- Throughout the world. The first element of this vision
statement reveals that Microsoft is not a local or regional company. The firm
targets the entire global market, and there is no limitation to who can benefit
from the products of the company. Microsoft has something for everyone ranging
from individuals to businesses of all types and sizes. To add more to what this
component illustrates, Microsoft has a wide range of tools even for the
biggest organizations out there – the governments. For instance, the
company showcases the benefits its products can have on the operations of such
mega entities, proving that its coverage is limitless.
- Realize full potential. In this second element, the company
brings out the intricate details of what all its tools, devices and software
are meant to do. Helping its clients to enhance their skills and potential is
what defines Microsoft, and that is why the company prioritizes on innovations
that are customer-centric. For instance, assistance range from simple
programs that boost the skills of the users to complex ones that
mold them into designers and creators of
new products. In fact, this is not all, as Microsoft has other empowerment
approaches to help its clients reach their full potentials as emphasized in
this second component of the vision statement.
Microsoft’s core values are “innovation, trustworthy computing, diversity and inclusion, corporate social responsibility, philanthropies, and environment.” The presence of these values has enabled the management to direct all workers towards the mission and vision of the firm. These values aid the company in various ways.
Microsoft understands the importance of creating an innovative culture to thrive in the computer technology sector. This directly contributes to the presence of products that help customers with dependable computing. To have a healthy impact across the globe, Microsoft has learned the art of diversifying and being inclusive to ensure the company has a global image that does not alienate anyone.
It also enhances this reputation by staying true to its responsibility to the society through programs that empower and give back to the communities as shown in its fourth and fifth corporate values. As a sustainable company, Microsoft’s success is directly related to the environmental friendliness associated with its products as well.
- Bolton, P., Brunnermeier, M. K., &
Veldkamp, L. (2008). Leadership, coordination and mission-driven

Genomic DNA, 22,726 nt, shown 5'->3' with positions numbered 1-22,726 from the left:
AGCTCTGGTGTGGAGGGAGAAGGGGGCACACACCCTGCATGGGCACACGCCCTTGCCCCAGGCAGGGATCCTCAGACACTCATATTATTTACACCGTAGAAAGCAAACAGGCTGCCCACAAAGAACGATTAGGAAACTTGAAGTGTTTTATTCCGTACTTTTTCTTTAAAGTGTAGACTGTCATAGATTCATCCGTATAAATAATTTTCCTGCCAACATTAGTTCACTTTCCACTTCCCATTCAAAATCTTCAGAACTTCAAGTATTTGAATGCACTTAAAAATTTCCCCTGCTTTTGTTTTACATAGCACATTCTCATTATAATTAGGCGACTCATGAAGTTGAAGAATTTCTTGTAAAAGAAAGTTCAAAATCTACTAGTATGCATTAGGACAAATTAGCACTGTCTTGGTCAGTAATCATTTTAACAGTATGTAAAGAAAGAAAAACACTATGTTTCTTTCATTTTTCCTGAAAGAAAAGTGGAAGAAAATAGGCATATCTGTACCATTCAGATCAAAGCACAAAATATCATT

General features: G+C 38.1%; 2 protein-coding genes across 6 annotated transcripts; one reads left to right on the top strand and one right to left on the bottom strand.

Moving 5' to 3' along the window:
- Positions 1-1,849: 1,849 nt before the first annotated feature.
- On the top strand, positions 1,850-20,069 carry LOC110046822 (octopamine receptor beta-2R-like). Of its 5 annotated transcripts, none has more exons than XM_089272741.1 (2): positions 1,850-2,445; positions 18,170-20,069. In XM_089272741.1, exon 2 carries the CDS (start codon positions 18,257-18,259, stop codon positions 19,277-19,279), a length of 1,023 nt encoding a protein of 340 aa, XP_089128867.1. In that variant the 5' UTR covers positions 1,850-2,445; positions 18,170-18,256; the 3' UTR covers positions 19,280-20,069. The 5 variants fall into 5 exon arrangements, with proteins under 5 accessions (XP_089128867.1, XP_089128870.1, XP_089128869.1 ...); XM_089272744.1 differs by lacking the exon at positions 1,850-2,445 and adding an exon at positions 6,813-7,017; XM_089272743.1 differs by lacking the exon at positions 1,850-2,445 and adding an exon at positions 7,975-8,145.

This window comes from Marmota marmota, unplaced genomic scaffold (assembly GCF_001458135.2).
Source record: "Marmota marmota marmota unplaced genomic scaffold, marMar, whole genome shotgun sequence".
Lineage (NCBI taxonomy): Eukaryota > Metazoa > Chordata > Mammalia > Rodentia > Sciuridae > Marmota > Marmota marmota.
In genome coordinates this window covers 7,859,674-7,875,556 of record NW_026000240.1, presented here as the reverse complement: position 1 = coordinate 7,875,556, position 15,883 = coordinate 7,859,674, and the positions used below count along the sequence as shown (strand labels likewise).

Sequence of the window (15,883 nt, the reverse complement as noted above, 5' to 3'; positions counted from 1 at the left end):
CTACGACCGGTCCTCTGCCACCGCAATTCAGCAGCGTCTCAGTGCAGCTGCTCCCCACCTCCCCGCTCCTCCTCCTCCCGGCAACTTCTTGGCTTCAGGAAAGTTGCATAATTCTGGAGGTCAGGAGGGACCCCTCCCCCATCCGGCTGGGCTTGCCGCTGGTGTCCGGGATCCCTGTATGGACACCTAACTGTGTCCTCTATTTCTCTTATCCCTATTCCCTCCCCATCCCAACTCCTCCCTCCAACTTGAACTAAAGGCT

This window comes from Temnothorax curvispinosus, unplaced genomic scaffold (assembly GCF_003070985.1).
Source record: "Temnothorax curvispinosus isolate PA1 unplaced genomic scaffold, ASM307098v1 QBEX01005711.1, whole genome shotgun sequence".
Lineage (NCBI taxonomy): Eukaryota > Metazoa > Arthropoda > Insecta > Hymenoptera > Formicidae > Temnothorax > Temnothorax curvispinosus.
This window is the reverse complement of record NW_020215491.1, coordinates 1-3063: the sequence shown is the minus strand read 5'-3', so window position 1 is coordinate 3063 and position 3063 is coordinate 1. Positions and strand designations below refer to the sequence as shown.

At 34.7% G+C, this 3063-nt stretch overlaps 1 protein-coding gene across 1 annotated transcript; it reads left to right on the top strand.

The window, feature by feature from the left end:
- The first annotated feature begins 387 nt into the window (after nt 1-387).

management (No. w14339). National Bureau of Economic Research.
- Bowen, S. A. (2018). Mission and Vision. The
International Encyclopedia of Strategic Communication, 1-9.
- Callahan, M. R. (1989). Preparing the new
global manager. Training & Development Journal, 43(3),
- Kilgore, R. A. (2002, December). Open source
initiatives for simulation software: multi-language, open-source modeling using
Microsoft. NET architecture. In Proceedings of the 34th conference on
winter simulation: exploring new frontiers (pp. 629-633). Winter Simulation
- Leigh, P. (1997). The new spirit at work. Training
& Development, 51(3), 26-34.
- Lessambo, F. I. (2018). Apple and Microsoft
Case Study. In Financial Statements (pp. 331-351). Palgrave
- Leuthesser, L., & Kohli, C. (1997).
Corporate identity: The role of mission statements. Business Horizons, 40(3),
- Microsoft – About.
- Olson, E. M., Cooper, R., & Slater, S. F.
(1998). Design strategy and competitive advantage. Business Horizons, 41(2),
- Seago, J. (2015). A new framework for a new
age: the updated IPPF helps guide auditors through change and ever-growing
challenges. Internal Auditor, 72(4), 53-58.
- Shelton, C. P., Koopman, P., & DeVale, K.
(2000). Robustness testing of the Microsoft Win32 API. In Proceeding
International Conference on Dependable Systems and Networks. DSN 2000 (pp.
- Soles, J. (2016). President’s message. Vision,
mission, action/Message du president. Vision, mission, action. Canadian
Journal of Rural Medicine, 21(2), 37-39.
- Warner, J. P. (2019). Microsoft: A Strategic
- West, M. R. (2016). Transition time. Education
Next, 16(4), 5-6.